A couple of questions, one on capital. Can you give us a sense -- because obviously, there's a lot of moving parts -- where you think capital may end up at the end of the year? I realize you already pointed out the 35 basis points may or may not hit. But maybe excluding that or -- or give us some sense of the progression sequentially from the current level given there's been a bit of movement since? Maybe related to that, would you be -- do you think you'll be in a position to consider buybacks? Your current buyback program is coming to an end, and I think it would be important to sort of make amends with those investors that were disappointed about Turkey. So the first question is that, on capital.
Second is on the bank tax. We've now got the details. I don't know if you have any early thoughts from the details that were revealed yesterday. And is there any intention to charging core -- just your thoughts of the feasibility of the tax going ahead in its current format? Just some early thoughts would be much appreciated.
Okay. On capital. Let me make it clear because I presumed that I wasn't very clear in the last one. So the base case is very clear. The base case is we will get that additional impact from the supervisor this year. The base case is we will get it in the fourth quarter. There might be some changes in it, because we told you 2 quarters ago or a quarter ago even that it might be -- it will be in the second quarter. And it has prolonged. But the base case is we will get the charge in the fourth quarter.
With that charge -- and let me also repeat once again what that charge can be or will be. There is uncertainty in that figure because it's an ongoing process. That's why it's going to continue until the fourth quarter. But as I mentioned, there is some positive news there. And what we guided you before, originally 35 basis points. Then, slightly more than 35 basis points. Somewhat more than 35, I think, was the language that we used last time.
This time, we are telling you that it will be somewhat lower than 35. That's the base case. So 35, less than -- somewhat more than 35. And now, somewhat less than 35 is our guidance to you. But that will be in the fourth quarter. With that fourth quarter hit that we will be having, we will still be comfortably above 12%, is our expectation, comfortably above 12%.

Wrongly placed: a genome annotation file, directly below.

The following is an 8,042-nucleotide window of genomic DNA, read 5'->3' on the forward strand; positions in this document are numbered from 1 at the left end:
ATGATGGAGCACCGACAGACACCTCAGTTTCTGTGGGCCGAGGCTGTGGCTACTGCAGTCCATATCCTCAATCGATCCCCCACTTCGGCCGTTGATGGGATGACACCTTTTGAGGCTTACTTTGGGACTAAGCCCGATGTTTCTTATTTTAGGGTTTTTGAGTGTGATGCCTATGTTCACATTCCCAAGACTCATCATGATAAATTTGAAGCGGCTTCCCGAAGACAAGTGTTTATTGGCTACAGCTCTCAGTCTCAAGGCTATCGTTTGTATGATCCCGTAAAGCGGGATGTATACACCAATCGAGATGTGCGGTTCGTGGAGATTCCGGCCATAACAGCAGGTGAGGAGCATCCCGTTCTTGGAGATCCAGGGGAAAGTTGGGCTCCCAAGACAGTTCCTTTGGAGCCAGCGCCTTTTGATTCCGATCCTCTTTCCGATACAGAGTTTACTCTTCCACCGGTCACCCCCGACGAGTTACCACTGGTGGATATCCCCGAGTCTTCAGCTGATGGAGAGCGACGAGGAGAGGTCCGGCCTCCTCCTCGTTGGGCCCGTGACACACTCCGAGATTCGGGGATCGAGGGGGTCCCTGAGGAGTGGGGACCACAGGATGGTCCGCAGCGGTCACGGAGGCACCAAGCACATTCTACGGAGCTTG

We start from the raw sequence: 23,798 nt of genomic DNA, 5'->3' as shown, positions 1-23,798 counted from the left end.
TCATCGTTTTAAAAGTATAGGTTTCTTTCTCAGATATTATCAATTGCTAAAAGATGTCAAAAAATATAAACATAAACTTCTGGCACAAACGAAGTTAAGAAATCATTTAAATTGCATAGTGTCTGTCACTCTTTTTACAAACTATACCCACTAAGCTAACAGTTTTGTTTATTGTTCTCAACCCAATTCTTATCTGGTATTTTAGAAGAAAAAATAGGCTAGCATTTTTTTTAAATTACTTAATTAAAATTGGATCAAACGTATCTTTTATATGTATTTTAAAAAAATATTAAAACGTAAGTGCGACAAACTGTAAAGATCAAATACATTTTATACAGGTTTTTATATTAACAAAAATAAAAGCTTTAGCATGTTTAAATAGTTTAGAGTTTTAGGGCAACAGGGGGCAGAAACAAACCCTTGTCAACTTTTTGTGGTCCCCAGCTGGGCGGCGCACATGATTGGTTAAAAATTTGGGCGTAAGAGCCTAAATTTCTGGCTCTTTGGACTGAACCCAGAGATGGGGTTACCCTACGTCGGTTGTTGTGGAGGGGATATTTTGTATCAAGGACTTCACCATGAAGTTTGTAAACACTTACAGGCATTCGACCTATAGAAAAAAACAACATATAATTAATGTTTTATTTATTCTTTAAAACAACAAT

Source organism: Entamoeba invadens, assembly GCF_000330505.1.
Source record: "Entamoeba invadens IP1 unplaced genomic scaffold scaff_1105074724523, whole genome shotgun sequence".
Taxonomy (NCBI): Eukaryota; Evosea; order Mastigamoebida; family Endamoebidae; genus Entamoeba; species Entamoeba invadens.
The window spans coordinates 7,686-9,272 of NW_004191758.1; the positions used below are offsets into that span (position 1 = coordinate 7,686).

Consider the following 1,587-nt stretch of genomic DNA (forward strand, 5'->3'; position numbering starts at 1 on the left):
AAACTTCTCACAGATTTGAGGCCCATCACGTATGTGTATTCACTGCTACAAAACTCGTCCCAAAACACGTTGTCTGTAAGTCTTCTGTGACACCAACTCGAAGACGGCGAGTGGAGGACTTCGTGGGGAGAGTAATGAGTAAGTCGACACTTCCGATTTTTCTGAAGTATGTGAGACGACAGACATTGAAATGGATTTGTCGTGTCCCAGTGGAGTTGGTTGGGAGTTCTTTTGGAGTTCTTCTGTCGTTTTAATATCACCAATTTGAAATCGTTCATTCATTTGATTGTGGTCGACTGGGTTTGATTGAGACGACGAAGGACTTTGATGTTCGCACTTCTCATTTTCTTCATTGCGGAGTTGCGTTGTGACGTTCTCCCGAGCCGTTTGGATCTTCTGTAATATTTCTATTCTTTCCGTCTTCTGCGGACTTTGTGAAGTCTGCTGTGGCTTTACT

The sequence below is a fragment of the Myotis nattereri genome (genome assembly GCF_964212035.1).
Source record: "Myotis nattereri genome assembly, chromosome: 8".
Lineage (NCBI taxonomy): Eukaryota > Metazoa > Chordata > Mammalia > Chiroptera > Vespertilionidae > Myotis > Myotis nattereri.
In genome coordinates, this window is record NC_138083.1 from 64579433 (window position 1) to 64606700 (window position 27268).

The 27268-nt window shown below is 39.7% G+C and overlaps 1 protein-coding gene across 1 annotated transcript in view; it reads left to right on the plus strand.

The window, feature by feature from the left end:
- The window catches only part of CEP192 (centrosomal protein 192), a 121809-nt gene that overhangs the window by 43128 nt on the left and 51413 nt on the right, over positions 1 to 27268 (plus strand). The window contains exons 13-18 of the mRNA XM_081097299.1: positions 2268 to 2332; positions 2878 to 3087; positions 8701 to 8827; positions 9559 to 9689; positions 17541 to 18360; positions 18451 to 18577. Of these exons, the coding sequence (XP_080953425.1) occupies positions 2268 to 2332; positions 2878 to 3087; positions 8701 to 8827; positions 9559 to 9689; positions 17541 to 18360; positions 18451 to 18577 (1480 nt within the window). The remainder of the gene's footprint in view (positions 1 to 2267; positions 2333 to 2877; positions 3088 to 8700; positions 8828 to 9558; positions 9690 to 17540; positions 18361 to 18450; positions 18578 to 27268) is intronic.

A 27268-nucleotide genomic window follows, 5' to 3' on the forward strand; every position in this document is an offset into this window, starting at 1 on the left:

The only uncertainty here, obviously, is the market component. So the supervisory impact is more or less -- again, there is uncertainty there, but it's a manageable uncertainty. But the key uncertainty would be the market component, meaning what would happen to the yields and this and that. But even considering different scenarios on this one, we feel quite comfortable that we will be above the 12% range at the end of the year.
Then you ask about the buybacks. And on this one, our position is very clear. We have been very clear on this for all the quarters now, which is we will analyze things when they come along. As you know, we have increased our payout policy from 35%, 40% to 40% to 50% last year. And as you also know, we have injected the flexibility of paying some of that payout, not the majority part, but some of that with share buybacks. So depending on how the share price evolves and so on, there is always that flexibility within the policy itself. Beyond that, we will obviously always look into where we are, where we would be. And it's an ongoing discussion, ongoing decision, obviously.
On the bank tax, any early thoughts. The early thought is a very simple one. We really think this is bad for Spain. I mean, you put a tax on a sector if you want to restrict the activity of that sector. Banking sector does not have a negative externality, as economists call it, which is we don't create a negativity in the economy. We don't create a bad GDP feed. We actually prosper and we push the growth of the economy.
As such, if you don't have a negative externality, why would you impose a tax on a sector that you need the most at the moment. At the moment what Spain needs is manage the uncertain environment that we are in and manage growth. We have to grow in Spain. And this tax is going to basically negatively affect, in our view, that whole process.
But you're asking the details, I guess, of the numbers and -- it's announced yesterday the latest proposal it's going to be discussed in different camaras there, the parliament and so on. But 4.8% on the fee income plus net interest income of banks restricted to, obviously, to the Spanish business unit. So you can basically very quickly multiply 4.8. With that number, it's around €250 million.